BUILDING HIS OWN DREAM
The amiable man realised he had musical aspirations of his own when he picked up his first musical instrument — a cornet — when he signed up for the school band as an Extracurricular Activity (now known as Co-Curricular Activities) in primary school. The 33-year-old, who is managed by Columbia Artists Management, is grateful for how he grew up learning music within Singapore’s education system. He stresses that learning and practising music is not a luxury reserved for a privileged minority, and describes himself as coming from “a working-class, Mandarin-speaking family in Jurong”.
“I feel incredibly fortunate to have grown up in Singapore which has such a thoughtful educational system. Through it, I received music lessons from Primary 1 through to junior college just by being in the school bands, without incurring additional costs. And I could always borrow a top-class professional instrument from my school inventory,” he reminisces.
Kahchun, who now travels regularly across the US, the UK and Europe, is also thankful for his parents’ support. His A-level results had earned him a place to read Physics at the University of Cambridge but instead, he opted for a scholarship to study at the Yong Siew Toh Conservatory of Music at the National University of Singapore. “I told my parents that I had been diligent all my life and that I had got my As, so please give me the freedom to pursue music as a life, not just as a hobby,” he says. “They respected my decision. Everything that I am a part of now, it was attainable only because of their unfailing support.” His supportive parents now attend all his concerts in Singapore, and have also gone to some in Japan that he has flown them to.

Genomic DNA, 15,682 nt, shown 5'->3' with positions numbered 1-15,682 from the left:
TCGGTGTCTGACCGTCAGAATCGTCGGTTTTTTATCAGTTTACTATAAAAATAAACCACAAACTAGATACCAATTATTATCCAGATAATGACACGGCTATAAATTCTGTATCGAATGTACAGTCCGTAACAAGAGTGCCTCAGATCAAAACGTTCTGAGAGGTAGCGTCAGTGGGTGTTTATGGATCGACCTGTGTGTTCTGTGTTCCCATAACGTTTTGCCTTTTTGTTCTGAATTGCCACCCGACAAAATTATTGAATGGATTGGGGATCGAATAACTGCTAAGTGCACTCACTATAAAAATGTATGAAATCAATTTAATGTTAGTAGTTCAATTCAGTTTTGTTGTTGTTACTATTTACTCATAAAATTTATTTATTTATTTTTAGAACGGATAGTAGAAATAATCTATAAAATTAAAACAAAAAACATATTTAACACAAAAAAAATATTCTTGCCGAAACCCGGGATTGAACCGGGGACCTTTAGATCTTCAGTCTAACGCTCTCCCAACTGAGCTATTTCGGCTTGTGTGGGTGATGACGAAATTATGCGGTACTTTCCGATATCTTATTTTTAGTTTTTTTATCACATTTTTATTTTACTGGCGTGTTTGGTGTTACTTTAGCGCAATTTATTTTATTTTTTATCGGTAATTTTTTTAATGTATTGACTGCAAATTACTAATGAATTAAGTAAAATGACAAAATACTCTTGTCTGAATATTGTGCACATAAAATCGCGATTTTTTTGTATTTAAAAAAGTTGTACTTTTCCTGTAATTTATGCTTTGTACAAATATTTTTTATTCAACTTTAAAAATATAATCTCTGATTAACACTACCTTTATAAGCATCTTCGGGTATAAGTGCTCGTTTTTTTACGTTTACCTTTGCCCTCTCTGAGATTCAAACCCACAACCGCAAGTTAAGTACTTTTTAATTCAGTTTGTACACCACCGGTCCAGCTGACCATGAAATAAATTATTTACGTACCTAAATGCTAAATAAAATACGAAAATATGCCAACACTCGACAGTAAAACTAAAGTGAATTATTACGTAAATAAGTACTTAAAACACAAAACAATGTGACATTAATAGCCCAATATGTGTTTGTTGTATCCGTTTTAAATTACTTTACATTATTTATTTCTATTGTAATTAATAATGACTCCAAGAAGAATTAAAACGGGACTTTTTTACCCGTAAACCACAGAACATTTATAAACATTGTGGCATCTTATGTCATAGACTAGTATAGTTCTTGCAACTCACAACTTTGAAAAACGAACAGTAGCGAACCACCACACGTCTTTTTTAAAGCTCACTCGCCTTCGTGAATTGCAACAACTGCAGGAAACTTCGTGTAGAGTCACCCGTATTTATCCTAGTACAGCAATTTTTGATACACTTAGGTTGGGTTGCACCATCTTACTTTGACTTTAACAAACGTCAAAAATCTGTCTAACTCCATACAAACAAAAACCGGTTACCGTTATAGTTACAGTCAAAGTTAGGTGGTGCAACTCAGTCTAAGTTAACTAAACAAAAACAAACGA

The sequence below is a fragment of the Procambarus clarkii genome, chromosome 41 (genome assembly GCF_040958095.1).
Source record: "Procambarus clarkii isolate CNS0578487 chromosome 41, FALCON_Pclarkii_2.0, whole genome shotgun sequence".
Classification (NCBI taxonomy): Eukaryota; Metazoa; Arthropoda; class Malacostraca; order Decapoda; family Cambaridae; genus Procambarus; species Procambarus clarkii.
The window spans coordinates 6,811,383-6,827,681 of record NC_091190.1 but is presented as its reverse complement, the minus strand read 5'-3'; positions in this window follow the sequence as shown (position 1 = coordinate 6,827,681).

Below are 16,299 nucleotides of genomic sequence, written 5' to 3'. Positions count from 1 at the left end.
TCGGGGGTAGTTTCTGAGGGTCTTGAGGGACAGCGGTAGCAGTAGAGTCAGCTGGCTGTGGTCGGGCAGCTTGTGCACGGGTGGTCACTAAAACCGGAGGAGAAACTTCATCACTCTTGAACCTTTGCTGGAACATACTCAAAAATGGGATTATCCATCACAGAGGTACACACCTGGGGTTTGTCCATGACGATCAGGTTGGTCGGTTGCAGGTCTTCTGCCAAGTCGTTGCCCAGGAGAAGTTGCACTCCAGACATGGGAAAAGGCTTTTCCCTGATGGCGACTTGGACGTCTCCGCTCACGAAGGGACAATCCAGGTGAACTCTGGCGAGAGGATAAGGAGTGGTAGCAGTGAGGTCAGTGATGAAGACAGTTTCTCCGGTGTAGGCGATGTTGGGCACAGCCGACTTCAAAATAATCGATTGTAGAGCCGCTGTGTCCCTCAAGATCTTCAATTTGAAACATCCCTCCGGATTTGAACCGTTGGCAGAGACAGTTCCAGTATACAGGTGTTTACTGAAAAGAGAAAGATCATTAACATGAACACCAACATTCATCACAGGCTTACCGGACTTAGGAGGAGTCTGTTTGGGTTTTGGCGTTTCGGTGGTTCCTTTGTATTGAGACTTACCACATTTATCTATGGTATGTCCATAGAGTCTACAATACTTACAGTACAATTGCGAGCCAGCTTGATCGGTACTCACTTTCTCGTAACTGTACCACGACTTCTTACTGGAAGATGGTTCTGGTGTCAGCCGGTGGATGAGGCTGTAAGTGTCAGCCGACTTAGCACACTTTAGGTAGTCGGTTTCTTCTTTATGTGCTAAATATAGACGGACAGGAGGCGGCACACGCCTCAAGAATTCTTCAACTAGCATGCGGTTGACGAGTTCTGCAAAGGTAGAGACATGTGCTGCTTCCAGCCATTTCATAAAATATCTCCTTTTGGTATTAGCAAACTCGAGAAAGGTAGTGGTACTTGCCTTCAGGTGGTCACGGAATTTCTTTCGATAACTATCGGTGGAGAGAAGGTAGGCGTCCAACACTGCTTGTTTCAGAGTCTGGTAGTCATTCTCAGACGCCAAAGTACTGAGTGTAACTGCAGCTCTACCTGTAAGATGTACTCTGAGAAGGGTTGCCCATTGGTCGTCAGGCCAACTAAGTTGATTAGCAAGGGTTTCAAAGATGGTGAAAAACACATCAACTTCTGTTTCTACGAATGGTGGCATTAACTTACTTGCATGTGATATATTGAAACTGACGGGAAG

While Kahchun did not face resistance from his family, he has met challenges along the way. He remembers that his ambition was “vastly unsupported” by those around him in school — even from a young age. In primary school, a teacher had asked the students what they wanted to become when they grew up. When Kahchun answered “musician”, the teacher and classmates laughed at him. “From this experience, I thought that I had to prove them wrong and that I was not joking about my ambition,” he recalls. Fortunately, he found mentors and friends who believed in his dreams over the years. He added: “I always had the good luck of encountering new opportunities.” In junior college, he auditioned for the Singapore National Youth Orchestra a few times but was never selected. However, he then ended up standing in for a schoolmate who could not make it for practice and the teachers there enjoyed his performance and invited him to stay on.